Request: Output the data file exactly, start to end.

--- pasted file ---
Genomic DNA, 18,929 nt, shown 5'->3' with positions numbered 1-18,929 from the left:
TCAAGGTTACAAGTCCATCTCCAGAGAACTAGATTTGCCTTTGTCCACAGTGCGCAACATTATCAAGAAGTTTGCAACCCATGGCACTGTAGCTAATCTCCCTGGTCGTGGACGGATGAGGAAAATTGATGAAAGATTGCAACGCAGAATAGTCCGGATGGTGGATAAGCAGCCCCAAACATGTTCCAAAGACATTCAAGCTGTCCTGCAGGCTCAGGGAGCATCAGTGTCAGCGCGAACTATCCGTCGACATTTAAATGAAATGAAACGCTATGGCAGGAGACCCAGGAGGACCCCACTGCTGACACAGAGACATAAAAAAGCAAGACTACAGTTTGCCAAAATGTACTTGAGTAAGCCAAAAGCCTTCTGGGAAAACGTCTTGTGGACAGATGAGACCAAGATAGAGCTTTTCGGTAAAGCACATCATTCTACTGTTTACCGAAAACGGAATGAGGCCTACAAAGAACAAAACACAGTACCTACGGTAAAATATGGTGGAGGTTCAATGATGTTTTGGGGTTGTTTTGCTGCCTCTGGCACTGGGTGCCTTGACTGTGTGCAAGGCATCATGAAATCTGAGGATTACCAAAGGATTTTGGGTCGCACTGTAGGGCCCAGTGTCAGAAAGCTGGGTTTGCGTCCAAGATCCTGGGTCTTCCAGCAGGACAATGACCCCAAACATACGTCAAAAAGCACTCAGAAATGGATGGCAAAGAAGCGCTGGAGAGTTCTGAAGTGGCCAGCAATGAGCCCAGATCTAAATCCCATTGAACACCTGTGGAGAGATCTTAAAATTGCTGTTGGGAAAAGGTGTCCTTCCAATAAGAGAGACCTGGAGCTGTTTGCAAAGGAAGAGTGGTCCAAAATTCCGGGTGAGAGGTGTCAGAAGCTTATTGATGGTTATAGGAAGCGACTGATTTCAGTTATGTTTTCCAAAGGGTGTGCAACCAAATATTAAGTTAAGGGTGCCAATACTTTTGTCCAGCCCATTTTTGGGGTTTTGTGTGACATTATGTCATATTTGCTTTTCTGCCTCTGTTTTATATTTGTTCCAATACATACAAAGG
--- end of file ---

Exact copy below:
Genomic DNA, 18,929 nt, shown 5'->3' with positions numbered 1-18,929 from the left:
TCAAGGTTACAAGTCCATCTCCAGAGAACTAGATTTGCCTTTGTCCACAGTGCGCAACATTATCAAGAAGTTTGCAACCCATGGCACTGTAGCTAATCTCCCTGGTCGTGGACGGATGAGGAAAATTGATGAAAGATTGCAACGCAGAATAGTCCGGATGGTGGATAAGCAGCCCCAAACATGTTCCAAAGACATTCAAGCTGTCCTGCAGGCTCAGGGAGCATCAGTGTCAGCGCGAACTATCCGTCGACATTTAAATGAAATGAAACGCTATGGCAGGAGACCCAGGAGGACCCCACTGCTGACACAGAGACATAAAAAAGCAAGACTACAGTTTGCCAAAATGTACTTGAGTAAGCCAAAAGCCTTCTGGGAAAACGTCTTGTGGACAGATGAGACCAAGATAGAGCTTTTCGGTAAAGCACATCATTCTACTGTTTACCGAAAACGGAATGAGGCCTACAAAGAACAAAACACAGTACCTACGGTAAAATATGGTGGAGGTTCAATGATGTTTTGGGGTTGTTTTGCTGCCTCTGGCACTGGGTGCCTTGACTGTGTGCAAGGCATCATGAAATCTGAGGATTACCAAAGGATTTTGGGTCGCACTGTAGGGCCCAGTGTCAGAAAGCTGGGTTTGCGTCCAAGATCCTGGGTCTTCCAGCAGGACAATGACCCCAAACATACGTCAAAAAGCACTCAGAAATGGATGGCAAAGAAGCGCTGGAGAGTTCTGAAGTGGCCAGCAATGAGCCCAGATCTAAATCCCATTGAACACCTGTGGAGAGATCTTAAAATTGCTGTTGGGAAAAGGTGTCCTTCCAATAAGAGAGACCTGGAGCTGTTTGCAAAGGAAGAGTGGTCCAAAATTCCGGGTGAGAGGTGTCAGAAGCTTATTGATGGTTATAGGAAGCGACTGATTTCAGTTATGTTTTCCAAAGGGTGTGCAACCAAATATTAAGTTAAGGGTGCCAATACTTTTGTCCAGCCCATTTTTGGGGTTTTGTGTGACATTATGTCATATTTGCTTTTCTGCCTCTGTTTTATATTTGTTCCAATACATACAAAGG